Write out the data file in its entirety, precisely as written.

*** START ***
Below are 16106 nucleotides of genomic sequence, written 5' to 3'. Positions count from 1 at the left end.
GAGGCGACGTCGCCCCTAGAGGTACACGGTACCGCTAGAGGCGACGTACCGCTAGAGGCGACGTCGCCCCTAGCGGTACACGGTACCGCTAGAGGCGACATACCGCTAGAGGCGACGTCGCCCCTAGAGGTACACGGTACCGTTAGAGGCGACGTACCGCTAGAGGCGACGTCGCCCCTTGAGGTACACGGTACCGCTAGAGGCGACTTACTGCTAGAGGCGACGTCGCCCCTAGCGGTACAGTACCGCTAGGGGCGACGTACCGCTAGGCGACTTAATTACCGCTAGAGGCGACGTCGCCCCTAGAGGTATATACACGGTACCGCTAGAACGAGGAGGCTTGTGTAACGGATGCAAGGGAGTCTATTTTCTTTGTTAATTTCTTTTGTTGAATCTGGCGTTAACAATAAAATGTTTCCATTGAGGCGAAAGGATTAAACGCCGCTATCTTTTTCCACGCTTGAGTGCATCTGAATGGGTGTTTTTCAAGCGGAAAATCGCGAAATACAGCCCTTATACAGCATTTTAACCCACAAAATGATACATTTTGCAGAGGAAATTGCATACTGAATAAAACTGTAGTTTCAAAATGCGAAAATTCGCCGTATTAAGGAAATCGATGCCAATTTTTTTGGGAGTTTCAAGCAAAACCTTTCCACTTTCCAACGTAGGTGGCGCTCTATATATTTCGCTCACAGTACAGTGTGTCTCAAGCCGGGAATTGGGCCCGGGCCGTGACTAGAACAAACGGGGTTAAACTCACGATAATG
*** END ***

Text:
Below are 16106 nucleotides of genomic sequence, written 5' to 3'. Positions count from 1 at the left end.
GAGGCGACGTCGCCCCTAGAGGTACACGGTACCGCTAGAGGCGACGTACCGCTAGAGGCGACGTCGCCCCTAGCGGTACACGGTACCGCTAGAGGCGACATACCGCTAGAGGCGACGTCGCCCCTAGAGGTACACGGTACCGTTAGAGGCGACGTACCGCTAGAGGCGACGTCGCCCCTTGAGGTACACGGTACCGCTAGAGGCGACTTACTGCTAGAGGCGACGTCGCCCCTAGCGGTACAGTACCGCTAGGGGCGACGTACCGCTAGGCGACTTAATTACCGCTAGAGGCGACGTCGCCCCTAGAGGTATATACACGGTACCGCTAGAACGAGGAGGCTTGTGTAACGGATGCAAGGGAGTCTATTTTCTTTGTTAATTTCTTTTGTTGAATCTGGCGTTAACAATAAAATGTTTCCATTGAGGCGAAAGGATTAAACGCCGCTATCTTTTTCCACGCTTGAGTGCATCTGAATGGGTGTTTTTCAAGCGGAAAATCGCGAAATACAGCCCTTATACAGCATTTTAACCCACAAAATGATACATTTTGCAGAGGAAATTGCATACTGAATAAAACTGTAGTTTCAAAATGCGAAAATTCGCCGTATTAAGGAAATCGATGCCAATTTTTTTGGGAGTTTCAAGCAAAACCTTTCCACTTTCCAACGTAGGTGGCGCTCTATATATTTCGCTCACAGTACAGTGTGTCTCAAGCCGGGAATTGGGCCCGGGCCGTGACTAGAACAAACGGGGTTAAACTCACGATAATG